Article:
Youth and elders view a globe showing where the conflict in the Pacific  was fought during World War II. Photo: David Johanson Vaquez ©

Youth and elders view a globe showing where the conflict in the Pacific was fought during World War II. Photo: David Johanson Vaquez ©

A couple of weeks before flying to Hawaii, my contact allowed me to view images the Honolulu photographer took back in December. The photo coverage was good, with many angles of the new center shot, using various times of day for best light.  This review confirmed my approach would have to be a new approach from what was previously used. With the help of some intense research methods using Internet images and information gathered, I became familiar with the site’s geographical attributes before arriving.

At 30-thousand feet in a Hawaiin Airliner Boeing 767, we begin our decent as we approach the Island of Oahu. Photo: David Johanson Vasquez ©

At 30-thousand feet in a Hawaiin Airliner Boeing 767, we begin our decent as we approach the Island of Oahu. Photo: David Johanson Vasquez ©

The February, 2011 flight to Hawaii was pleasant and as the plane was approaching Oahu I could clearly see Honolulu. However, after de-boarding the plane, blue sky had given way to a partial mixture of dark clouds.  Phoning the national park services, contacts, the staff informed me the forecast was not promising for my intended early morning photo shoot. So I decided to be flexible for the next week, while watching local weather forecasts for an early morning photo opportunity. After a few relaxing days under a blend of tropical sun mixed with passing clouds, a favorable forecast came in for the assignment.

Entrance to the Pearl Harbor National Monument's Visitor Center. The Battleship Missouri & USS Arizona Memorial are in the background.

Entrance to the Pearl Harbor National Monument’s Visitor Center. The Battleship Missouri & USS Arizona Memorial are in the background.

Traveling in darkness I arrived at the site, prepared to use the predawn light.  Scouting the visitor center a few days before, revealed a hill, which would be ideal as a shooting platform. Using some available artificial low light, I took a series of carefully composed photographs. Soon twilight gave way to sunrise, revealing a vibrant panorama backdrop of multicolored clouds in my viewfinder.  As morning light lit the visitor center, I joined the legions of visitors descending upon open gates.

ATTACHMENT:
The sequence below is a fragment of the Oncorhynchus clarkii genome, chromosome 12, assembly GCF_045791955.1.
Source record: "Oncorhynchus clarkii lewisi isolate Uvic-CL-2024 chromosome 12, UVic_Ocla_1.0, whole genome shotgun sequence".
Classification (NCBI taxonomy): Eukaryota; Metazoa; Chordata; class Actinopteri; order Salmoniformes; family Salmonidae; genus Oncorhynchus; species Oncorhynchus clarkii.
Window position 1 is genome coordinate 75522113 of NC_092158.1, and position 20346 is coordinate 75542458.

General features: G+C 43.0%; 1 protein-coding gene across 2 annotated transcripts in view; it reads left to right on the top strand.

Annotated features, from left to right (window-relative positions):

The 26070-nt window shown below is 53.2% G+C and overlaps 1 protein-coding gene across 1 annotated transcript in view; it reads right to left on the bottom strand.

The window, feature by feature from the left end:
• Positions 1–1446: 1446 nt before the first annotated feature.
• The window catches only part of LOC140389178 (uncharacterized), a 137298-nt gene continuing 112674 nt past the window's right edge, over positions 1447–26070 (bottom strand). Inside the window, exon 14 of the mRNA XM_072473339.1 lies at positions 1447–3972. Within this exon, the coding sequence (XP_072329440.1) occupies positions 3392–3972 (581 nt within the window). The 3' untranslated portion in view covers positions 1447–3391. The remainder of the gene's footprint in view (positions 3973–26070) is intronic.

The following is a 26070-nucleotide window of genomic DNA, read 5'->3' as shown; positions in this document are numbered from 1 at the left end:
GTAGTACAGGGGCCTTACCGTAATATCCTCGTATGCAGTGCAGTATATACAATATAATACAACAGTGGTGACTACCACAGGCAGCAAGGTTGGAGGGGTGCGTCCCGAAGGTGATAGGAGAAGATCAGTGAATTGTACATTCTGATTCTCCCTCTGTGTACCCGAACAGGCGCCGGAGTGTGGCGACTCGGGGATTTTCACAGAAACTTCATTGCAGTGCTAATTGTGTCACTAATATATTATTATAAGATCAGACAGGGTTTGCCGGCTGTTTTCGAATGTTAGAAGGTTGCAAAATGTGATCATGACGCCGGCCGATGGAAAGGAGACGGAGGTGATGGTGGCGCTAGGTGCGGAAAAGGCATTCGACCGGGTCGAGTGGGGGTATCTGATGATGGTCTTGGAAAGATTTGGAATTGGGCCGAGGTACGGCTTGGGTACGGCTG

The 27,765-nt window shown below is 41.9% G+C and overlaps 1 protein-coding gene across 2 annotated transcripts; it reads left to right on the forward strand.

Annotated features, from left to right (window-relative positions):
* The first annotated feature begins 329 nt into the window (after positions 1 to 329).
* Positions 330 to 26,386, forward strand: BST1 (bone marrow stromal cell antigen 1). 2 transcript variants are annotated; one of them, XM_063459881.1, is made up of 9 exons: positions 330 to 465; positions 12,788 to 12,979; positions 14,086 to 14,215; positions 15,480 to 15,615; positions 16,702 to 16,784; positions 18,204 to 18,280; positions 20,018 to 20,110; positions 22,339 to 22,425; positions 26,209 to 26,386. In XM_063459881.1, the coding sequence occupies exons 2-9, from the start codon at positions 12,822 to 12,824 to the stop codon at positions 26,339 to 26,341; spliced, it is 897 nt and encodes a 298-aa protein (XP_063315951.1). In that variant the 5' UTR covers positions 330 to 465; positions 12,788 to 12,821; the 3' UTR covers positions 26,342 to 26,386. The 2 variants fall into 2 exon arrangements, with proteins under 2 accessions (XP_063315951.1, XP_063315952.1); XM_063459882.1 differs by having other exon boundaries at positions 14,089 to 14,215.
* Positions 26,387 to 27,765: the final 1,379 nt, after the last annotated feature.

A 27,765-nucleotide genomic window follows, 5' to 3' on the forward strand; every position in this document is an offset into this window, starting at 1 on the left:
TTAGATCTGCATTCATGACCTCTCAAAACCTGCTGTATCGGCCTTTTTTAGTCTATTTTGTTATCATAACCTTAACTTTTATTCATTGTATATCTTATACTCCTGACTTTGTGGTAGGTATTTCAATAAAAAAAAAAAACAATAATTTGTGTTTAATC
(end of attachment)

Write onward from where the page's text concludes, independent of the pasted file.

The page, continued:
The forward magazine of USS Airzona exploded after being hit by a Japanese bomb , December 7, 1941. Frame clipped from a color motion picture frame taken from on board USS Solace.Official U.S. Navy Photograph, National Archives Collection

The forward magazine of USS Airzona exploded after being hit by a Japanese bomb, December 7, 1941. Frame clipped from a color motion picture taken from on board USS Solace.
Official U.S. Navy Photograph, National Archives Collection

The "Tree of Life" sculpture,  is used as a universal symbol for renewal and rebirth of life.

The “Tree of Life” sculpture, is used as a universal symbol for renewal and rebirth of life.

The shores of Pearl Harbor, and the Arizona Memorial, have persistently drawn me to this honored site. Several members of my family have served in the military, and I have gratitude for the dedication and sacrifices during their time of service.  What began at this historic site, as a surprise Japanese attack, on an early December 7, 1941 morning, brought our country into WWII.  The individuals, who were under fire here, exemplify the strongest dedication to preserving and defending our nation, particularly those who gave the ultimate sacrifice. An unseen force pulls me to this place, and I offer homage to what happened at his historic site.

This photo which was taken September 1941, is part of another essay on Cuba and Panama, which was impacted by the Pearl Harbor attack.

This photo taken in September 1941, is part of another essay on Cuba and Panama, which was impacted by the Pearl Harbor attack.

The first photo essay I posted using WordPress was about my mother as a young girl traveling to Cuba and then Panama by a steam-liner in September of 1941. My grandmother was taking my mom and her baby brother to the Canal Zone to meet with my grandfather who was stationed there with the Navy. They had only been united for a couple of months before Pearl Harbor was attacked. My mom along with all Americans were forced to evacuate, for fear of a Japanese invasion. A German U-boat shadowed the ship my family was evacuated on in the Gulf of Mexico and I’ve included a link at the end of this essay for a related story on the Pearl Harbor attack.